Smarter image resizing

A bunch of us around the office were talking about the cool content aware image resizing algorithm that we saw on Doug’s blog.

The idea behind Shai Avidan and Ariel Shamir‘s work is to find information-neutral “seams” in the image and fold or expand the image along those constantly shifting fault lines. Unlike traditional methods for resizing images, “important” areas don’t become smaller at the same rate as low information areas. As a result, things can move around a bit in the resized images. Take a look at the video above to see this in action, or read the paper for information about how it works.

A seam is a connected path of low energy pixels in an image. On the left is the original image with one horizontal and one vertical seam. In the middle the energy function used in this example is shown (the magnitude of the gradient), along with the vertical and horizontal path maps used to calculate the seams. By automatically carving out seams to reduce image size, and inserting seams to extend it, we achieve content-aware resizing. The example on the top right shows our result of extending in one dimension and reducing in the other, compared to standard scaling on the bottom right.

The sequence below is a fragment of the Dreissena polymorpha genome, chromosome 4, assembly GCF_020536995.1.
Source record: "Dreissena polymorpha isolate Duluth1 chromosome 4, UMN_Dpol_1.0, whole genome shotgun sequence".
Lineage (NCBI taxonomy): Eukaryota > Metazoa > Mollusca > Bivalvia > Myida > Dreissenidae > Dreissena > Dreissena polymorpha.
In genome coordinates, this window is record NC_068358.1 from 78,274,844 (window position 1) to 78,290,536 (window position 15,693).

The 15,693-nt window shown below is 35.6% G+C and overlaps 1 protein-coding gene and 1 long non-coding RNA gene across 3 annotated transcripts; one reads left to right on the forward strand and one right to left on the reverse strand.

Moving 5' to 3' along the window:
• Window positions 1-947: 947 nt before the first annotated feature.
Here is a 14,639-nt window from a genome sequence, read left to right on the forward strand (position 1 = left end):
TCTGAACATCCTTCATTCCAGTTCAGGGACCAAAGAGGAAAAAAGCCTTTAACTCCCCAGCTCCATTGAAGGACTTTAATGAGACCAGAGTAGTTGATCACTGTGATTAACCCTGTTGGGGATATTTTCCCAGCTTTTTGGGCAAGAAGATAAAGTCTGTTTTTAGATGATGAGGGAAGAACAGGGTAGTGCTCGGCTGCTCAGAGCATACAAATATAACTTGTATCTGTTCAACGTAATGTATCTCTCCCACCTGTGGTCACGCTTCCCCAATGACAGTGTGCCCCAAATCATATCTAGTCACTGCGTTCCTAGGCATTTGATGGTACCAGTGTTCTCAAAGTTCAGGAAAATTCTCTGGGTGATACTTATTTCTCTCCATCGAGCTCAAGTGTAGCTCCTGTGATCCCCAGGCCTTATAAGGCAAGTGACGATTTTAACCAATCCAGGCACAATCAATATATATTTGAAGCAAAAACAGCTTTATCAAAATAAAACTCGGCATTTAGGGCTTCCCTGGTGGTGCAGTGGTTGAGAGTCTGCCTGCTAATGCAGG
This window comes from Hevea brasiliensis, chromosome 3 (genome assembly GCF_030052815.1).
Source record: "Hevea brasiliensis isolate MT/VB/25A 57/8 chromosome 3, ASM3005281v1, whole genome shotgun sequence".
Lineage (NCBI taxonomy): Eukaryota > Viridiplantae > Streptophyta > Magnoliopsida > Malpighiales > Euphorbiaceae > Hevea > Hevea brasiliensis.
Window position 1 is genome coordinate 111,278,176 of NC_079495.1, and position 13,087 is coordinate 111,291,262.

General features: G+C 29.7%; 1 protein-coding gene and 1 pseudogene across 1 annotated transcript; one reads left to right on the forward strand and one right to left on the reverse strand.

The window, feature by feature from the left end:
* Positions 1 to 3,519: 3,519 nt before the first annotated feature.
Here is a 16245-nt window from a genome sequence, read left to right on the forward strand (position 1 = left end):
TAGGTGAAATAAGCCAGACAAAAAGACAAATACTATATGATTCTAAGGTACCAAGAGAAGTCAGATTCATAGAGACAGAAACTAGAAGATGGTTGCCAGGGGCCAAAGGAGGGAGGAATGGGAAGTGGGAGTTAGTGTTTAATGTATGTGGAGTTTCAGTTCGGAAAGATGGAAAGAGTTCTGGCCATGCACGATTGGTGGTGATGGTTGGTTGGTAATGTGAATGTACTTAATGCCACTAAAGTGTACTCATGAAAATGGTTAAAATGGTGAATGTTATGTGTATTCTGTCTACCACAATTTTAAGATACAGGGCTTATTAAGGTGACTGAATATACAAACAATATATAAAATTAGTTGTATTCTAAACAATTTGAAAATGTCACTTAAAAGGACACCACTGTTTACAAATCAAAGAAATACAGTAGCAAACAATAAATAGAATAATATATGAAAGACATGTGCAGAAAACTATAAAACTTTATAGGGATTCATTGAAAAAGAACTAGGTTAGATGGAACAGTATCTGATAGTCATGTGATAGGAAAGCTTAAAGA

Personally, I think this is another step in our cultural evolution with respect to imagery. First we believed every photograph represented an actual event that was faithfully transcribed. Photography was an optical-mechanical process of transcription, according to its earliest practitioners (and detractors). Then mid-20th century we realized imagery could be manipulated in order to entertain, mislead, or manipulate us; but we still more or less believed that images were inherently truthful. After another half-century we’re still coming around to the fact that images are surfaces that we project our thoughts and feeling onto and, as a result, must be treated rather skeptically.

Image manipulation techniques such as this — which change image content in a way that moves around visual elements automatically while attempting to retain the information within a scene — may finally highlight some latent connections between our mind’s images and those that are recorded. We’re constantly evaluating the content of scenes and unconsciously throwing out most of the “uninteresting” information, transforming the world’s “truthiness” along the way. Recorded images have no more inherent truth than people’s faulty memories do.

This entry was posted in Color and Vision, Fodder for Techno-weenies, Life Lessons, Photography. Bookmark the permalink.

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